We are in trouble when we expect more from technology and less from each other.
The best organizations in the world invest in the best people.
Everyone believes science and technology will solve our problems, when in fact only personal interaction can solve these types of challenges. We employ people to play, coach and support our team – not machines or numbers. Although analytics and technology has become a staple within many high performing organizations, they only serve to help professionals ask better questions, not answer them definitively.
Consider the game of billiards. This is a simple game of math and physics – angles, velocity, force etc., - an elementary numbers game. The billiard balls and table themselves are a very simplified system. The table is as flat as possible and the balls are made as round as possible and essentially operate in an essentially frictionless environment, while the bumpers are uniform and consistent in nature. Everything is set up for a skilled mathematician to succeed, but rarely does one ever run the table. That’s because on the other end of the cue is a human being. A human being having to navigate a shaking hand, a sleepless night, jetlag and a fight with their significant other. In this world, the bumpers are not uniform, but instead act as a side of a mountain would with a boulder travelling down. In the real world, billiard balls collide and bounce off one another haphazardly, and each subsequent move must be reevaluated, reassessed, and renegotiated. The human playing billiards; his skills and motives are outside of the scope of physics and the mathematical analysis of the balls’ behaviors is not one of simple math but of extreme abstraction.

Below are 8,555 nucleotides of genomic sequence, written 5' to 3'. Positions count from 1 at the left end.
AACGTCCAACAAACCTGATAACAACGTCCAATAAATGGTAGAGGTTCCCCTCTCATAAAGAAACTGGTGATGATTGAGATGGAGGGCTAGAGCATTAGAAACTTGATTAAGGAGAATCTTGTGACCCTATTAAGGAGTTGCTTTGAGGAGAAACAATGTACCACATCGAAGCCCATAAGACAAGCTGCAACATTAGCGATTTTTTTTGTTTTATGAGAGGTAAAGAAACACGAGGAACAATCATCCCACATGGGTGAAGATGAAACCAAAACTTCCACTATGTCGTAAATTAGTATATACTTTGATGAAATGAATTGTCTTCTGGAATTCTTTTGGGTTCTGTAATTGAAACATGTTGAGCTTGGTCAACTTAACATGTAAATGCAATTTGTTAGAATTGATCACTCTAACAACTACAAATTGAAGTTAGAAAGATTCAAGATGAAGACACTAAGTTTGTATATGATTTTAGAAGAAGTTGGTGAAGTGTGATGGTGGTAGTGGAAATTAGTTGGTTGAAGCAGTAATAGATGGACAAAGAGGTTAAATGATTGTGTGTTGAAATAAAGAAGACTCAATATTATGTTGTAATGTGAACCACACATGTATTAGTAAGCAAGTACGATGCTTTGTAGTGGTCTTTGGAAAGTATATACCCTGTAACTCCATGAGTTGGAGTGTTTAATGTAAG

- Art Horne
Meet the leaders in Performance Training and Medical oversight at the 2105 CATAPULT Performance Directors Meeting
May 17, 2015 - Fenway Park
Two Spots Remain - email email@example.com for an invite